1954 Ford F-100 Interior Logo (Photo credit: JD Hancock)
“More efficient” is the operative phrase when thinking “development” in the car industry. Not surprisingly, Ford motor company is leading the pack in developing lines of high-end gas-efficient engines. Assumedly, research and execution on these innovations is on the rise in answer to an unstable oil market. As crude oil prices have seen a number of volatile sessions, consumers of fuel have felt the pinch.
Because of the race for sustainable and affordable energy, Ford has stepped up manufacturing of gas efficient motors. The most ironic element of this push from Ford is that Ford is perhaps the chief manufacturer of diesel engines in America. This shift in the auto maker’s activity indicates a trend that could slow diesel manufacturing.
Recently, there have arisen a number of movements giving credence for exclusively manufacturing diesel engines. The idea behind this push is that diesel engines are more versatile, can process a number of different fuel types and are noted for superior economical properties. However, these new developments are helping the gas-engine industry close the gap in fuel efficiency between the two.
Although gas engines depend on crude oil, the amount of oil consumption is reduced when engines become more efficient. According to experts, the pull power of gas engines is improving to be comparable to that of diesel engines. These factors have, perhaps, encouraged Ford into recent moves in developing fuel-efficient gasoline engines.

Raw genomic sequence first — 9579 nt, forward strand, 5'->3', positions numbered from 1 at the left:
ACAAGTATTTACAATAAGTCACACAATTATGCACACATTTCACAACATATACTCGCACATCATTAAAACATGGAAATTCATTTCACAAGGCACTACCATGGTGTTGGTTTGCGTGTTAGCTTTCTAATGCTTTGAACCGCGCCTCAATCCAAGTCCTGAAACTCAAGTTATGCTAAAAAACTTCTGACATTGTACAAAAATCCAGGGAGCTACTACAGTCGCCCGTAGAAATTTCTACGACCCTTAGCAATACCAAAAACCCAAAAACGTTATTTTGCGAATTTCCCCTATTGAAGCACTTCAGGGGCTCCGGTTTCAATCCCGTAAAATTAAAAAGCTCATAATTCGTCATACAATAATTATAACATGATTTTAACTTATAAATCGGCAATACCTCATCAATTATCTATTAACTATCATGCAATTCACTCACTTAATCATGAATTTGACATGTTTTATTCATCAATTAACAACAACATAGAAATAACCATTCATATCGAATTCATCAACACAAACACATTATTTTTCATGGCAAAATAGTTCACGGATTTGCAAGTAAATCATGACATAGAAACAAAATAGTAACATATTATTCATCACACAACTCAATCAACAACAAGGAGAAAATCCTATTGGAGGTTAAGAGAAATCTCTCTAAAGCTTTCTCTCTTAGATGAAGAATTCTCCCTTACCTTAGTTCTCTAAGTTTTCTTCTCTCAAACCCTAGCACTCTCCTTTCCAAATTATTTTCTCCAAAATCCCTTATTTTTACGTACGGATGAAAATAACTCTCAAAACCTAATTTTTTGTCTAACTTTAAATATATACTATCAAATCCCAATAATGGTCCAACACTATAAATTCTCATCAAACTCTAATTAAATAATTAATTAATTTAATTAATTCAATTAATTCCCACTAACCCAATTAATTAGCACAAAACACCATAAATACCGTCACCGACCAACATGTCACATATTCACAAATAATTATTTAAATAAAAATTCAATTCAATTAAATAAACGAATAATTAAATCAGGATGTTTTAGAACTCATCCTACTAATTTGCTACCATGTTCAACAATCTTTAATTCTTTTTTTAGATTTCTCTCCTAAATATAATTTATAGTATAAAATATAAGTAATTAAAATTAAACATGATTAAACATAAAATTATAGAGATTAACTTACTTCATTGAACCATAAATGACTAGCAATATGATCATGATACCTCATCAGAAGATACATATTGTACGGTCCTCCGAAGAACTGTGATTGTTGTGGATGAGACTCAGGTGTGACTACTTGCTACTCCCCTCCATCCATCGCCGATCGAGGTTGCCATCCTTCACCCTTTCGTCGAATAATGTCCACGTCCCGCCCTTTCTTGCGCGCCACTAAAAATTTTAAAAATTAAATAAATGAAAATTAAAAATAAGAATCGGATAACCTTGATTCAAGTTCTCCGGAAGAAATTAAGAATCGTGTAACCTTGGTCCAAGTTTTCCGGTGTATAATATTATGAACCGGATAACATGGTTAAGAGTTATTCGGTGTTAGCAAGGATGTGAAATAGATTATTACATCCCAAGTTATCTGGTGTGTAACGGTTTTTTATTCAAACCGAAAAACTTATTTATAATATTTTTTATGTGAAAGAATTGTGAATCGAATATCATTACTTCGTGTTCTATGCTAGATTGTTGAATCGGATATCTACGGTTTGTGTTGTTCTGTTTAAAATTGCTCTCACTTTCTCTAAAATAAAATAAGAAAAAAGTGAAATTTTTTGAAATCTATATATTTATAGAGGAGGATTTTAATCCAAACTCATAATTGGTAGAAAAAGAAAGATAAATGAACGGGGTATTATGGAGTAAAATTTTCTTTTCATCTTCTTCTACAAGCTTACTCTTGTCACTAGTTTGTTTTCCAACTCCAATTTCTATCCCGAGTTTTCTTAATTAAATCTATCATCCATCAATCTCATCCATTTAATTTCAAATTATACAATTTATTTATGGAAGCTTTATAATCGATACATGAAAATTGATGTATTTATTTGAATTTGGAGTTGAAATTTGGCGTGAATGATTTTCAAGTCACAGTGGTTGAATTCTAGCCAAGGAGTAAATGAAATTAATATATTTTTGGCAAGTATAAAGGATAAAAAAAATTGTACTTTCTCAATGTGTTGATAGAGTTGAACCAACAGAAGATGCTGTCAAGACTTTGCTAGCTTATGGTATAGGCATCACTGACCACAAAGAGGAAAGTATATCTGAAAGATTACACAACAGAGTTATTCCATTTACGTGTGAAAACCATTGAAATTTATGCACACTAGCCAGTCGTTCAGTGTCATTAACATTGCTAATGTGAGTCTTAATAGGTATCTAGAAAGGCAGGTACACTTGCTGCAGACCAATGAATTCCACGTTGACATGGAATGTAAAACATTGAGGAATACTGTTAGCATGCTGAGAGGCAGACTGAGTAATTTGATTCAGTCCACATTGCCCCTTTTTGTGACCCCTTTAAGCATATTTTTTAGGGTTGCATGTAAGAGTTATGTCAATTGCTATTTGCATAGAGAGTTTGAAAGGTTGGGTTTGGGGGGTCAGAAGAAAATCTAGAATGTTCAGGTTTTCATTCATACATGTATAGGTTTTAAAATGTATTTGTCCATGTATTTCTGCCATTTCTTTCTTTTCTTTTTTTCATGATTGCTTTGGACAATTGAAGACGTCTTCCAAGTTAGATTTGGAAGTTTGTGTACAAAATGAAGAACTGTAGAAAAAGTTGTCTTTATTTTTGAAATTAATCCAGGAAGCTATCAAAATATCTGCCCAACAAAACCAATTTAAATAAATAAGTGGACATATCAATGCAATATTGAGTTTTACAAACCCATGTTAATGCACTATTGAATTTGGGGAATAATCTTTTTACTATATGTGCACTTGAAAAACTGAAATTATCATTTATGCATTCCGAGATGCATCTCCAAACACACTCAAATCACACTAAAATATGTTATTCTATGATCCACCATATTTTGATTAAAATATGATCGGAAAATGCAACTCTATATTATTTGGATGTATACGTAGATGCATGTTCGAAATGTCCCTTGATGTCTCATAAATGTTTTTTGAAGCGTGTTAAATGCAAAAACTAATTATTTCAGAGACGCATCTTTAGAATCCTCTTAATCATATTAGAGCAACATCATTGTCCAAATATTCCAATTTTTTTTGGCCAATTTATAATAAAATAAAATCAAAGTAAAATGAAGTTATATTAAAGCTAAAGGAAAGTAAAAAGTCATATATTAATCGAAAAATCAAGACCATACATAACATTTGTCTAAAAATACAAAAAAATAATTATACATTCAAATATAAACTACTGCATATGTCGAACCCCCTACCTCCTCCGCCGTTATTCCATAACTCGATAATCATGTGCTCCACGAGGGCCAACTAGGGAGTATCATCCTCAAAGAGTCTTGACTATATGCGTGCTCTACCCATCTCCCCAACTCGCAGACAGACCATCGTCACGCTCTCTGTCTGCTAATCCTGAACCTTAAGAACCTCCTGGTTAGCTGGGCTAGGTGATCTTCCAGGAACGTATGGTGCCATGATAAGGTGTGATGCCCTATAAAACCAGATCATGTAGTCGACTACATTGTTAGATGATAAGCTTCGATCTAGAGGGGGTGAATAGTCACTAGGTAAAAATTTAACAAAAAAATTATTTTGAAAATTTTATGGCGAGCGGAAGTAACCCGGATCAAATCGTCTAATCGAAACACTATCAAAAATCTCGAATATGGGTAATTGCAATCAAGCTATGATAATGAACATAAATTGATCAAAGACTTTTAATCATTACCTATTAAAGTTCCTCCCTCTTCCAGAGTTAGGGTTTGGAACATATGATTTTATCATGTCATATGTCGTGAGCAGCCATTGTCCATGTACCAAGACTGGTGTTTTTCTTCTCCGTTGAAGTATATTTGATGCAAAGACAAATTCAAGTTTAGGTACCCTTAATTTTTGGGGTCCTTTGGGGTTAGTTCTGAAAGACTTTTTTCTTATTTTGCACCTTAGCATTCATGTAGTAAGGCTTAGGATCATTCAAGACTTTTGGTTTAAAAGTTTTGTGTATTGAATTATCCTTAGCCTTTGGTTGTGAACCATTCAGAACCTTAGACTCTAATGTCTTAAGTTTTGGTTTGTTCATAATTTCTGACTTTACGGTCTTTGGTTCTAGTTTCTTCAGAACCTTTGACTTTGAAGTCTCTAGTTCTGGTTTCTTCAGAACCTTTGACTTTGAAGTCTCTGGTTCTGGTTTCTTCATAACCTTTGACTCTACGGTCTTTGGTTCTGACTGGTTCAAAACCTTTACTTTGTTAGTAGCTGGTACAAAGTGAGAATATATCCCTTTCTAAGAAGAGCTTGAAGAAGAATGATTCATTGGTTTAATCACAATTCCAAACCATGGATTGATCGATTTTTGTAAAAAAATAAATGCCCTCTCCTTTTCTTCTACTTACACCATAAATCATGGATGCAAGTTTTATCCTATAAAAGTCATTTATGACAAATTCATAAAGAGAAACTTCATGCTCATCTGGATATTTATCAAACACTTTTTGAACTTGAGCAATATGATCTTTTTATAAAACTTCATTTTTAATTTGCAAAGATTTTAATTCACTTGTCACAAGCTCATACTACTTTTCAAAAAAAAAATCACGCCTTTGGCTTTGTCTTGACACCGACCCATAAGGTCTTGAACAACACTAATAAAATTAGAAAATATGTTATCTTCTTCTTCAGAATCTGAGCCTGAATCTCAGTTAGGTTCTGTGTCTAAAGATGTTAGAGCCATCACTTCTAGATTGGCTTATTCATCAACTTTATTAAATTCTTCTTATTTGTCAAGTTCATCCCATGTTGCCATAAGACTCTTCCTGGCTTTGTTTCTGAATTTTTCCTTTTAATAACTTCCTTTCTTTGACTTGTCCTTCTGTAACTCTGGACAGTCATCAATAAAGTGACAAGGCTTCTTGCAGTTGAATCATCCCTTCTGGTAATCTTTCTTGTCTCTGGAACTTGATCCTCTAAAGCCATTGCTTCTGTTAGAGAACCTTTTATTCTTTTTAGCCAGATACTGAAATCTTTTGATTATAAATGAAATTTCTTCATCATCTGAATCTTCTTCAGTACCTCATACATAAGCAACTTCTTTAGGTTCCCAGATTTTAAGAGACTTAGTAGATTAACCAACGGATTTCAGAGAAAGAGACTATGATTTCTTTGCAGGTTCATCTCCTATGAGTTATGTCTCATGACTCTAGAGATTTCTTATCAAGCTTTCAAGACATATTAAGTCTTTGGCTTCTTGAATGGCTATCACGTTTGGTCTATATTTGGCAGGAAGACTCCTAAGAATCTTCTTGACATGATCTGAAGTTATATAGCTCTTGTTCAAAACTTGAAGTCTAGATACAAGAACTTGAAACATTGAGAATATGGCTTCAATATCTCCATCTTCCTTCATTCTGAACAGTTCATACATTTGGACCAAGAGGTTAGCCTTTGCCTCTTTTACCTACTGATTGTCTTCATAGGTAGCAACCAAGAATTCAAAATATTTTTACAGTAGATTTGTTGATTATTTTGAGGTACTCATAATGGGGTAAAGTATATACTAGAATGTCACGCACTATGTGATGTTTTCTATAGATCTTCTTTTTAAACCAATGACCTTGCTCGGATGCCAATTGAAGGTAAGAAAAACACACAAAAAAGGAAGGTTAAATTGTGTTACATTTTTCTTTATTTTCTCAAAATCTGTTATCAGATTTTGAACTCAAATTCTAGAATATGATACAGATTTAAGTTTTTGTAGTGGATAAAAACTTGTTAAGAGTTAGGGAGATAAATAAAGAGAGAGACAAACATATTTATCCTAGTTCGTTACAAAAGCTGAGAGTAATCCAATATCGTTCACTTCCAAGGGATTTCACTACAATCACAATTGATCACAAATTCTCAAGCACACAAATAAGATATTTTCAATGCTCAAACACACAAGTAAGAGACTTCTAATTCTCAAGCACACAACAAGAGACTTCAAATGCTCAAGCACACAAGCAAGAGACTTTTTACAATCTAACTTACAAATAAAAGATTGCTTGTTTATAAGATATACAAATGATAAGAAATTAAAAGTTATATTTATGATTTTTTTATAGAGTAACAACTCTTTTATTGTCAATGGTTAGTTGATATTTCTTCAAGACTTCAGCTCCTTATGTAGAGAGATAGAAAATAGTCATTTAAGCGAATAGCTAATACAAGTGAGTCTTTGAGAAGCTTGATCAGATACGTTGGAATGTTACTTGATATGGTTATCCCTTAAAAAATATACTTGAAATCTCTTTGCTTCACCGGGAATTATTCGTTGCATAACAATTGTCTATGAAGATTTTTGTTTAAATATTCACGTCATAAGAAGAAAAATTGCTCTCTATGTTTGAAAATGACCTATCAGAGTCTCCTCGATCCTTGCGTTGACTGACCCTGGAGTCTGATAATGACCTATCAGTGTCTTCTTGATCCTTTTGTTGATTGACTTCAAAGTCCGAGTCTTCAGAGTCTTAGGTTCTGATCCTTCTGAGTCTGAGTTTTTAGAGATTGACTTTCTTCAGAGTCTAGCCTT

The chief factor in these moves by Ford is most likely pressure from the federal government in regard to fuel efficiency standards. Another factor is the cost of hybridization compared to the cost of converting to diesel. The difference in added costs can exceed $3,500.
Purchase of diesel engines have been on the rise, in spite of the gains for gasoline engines. Part of the influence in that change is the dramatic results in fuel economy of European diesel engines. There are a few auto makers boasting 78 miles per gallon with cars running on diesel fuel.
Ford and GM have a market share in Europe for selling diesel engines. They are quite profitable in doing so. But, both auto makers are claiming growing popularity in fuel efficient gasoline engines. And, all experts agree that diesel engines are too expensive to stem the growth of popularity in fuel-efficient gasoline engines.Thus, the biggest problem is that production of diesel engines is hopelessly uneconomical.